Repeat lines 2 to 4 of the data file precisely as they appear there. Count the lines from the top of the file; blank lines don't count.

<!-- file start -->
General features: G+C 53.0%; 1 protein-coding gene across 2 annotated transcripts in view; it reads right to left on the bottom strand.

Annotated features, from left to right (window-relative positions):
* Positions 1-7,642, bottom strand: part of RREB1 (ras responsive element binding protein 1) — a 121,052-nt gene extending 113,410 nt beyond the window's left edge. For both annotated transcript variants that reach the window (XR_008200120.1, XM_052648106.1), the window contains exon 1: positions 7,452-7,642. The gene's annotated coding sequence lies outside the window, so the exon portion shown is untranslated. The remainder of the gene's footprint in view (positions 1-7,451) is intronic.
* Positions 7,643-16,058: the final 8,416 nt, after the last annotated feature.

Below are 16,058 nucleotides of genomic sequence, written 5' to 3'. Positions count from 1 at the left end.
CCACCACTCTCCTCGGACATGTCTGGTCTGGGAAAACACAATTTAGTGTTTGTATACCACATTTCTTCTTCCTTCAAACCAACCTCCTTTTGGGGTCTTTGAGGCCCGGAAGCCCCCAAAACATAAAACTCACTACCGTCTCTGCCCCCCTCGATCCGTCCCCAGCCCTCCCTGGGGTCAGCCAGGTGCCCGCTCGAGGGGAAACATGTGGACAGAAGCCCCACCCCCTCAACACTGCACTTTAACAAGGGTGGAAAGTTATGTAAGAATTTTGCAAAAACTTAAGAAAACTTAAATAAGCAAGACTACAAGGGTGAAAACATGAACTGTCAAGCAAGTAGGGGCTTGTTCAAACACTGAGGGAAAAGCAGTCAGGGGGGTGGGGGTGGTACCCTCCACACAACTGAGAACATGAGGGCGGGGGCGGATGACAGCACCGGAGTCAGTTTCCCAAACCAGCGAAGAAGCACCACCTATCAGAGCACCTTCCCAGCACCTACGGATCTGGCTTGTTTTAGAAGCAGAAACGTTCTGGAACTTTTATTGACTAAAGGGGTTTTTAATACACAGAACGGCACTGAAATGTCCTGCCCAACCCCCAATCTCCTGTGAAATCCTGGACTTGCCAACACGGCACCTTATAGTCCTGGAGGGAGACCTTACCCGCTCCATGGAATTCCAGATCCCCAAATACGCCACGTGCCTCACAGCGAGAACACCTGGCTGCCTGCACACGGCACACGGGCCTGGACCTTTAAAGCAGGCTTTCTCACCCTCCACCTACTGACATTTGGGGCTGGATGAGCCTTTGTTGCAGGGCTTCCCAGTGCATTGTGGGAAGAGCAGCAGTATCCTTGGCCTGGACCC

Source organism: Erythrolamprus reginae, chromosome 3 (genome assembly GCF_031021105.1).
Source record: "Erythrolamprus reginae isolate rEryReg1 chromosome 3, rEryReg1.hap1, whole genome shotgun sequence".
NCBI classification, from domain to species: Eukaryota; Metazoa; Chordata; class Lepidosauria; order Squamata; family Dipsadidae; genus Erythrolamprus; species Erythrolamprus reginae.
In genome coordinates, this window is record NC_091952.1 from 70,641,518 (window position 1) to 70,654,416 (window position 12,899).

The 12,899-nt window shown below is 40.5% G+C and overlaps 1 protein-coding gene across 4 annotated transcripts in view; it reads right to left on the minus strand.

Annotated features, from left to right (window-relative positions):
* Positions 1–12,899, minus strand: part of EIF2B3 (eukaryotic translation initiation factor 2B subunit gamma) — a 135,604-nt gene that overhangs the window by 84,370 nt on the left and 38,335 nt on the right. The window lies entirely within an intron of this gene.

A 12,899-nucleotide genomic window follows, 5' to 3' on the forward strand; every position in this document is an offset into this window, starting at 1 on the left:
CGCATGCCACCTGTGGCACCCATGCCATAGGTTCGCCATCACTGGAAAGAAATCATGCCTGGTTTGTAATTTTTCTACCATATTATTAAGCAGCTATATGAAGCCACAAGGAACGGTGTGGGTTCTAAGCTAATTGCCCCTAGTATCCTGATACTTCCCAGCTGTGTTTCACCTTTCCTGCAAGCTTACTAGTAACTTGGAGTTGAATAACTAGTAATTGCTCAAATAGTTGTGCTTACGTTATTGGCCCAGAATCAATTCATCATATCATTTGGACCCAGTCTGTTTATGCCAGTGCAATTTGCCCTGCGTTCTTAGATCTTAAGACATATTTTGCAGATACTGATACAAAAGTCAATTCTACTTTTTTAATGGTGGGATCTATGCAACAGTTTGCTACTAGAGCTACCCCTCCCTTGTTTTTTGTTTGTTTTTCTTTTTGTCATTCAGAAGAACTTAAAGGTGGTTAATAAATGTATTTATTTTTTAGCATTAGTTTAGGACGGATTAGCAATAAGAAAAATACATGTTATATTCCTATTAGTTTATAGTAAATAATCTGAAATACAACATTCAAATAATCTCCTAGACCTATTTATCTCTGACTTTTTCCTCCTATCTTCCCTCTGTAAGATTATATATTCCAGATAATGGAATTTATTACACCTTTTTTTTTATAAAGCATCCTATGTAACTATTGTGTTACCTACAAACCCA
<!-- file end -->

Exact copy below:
Annotated features, from left to right (window-relative positions):
* Positions 1-7,642, bottom strand: part of RREB1 (ras responsive element binding protein 1) — a 121,052-nt gene extending 113,410 nt beyond the window's left edge. For both annotated transcript variants that reach the window (XR_008200120.1, XM_052648106.1), the window contains exon 1: positions 7,452-7,642. The gene's annotated coding sequence lies outside the window, so the exon portion shown is untranslated. The remainder of the gene's footprint in view (positions 1-7,451) is intronic.
* Positions 7,643-16,058: the final 8,416 nt, after the last annotated feature.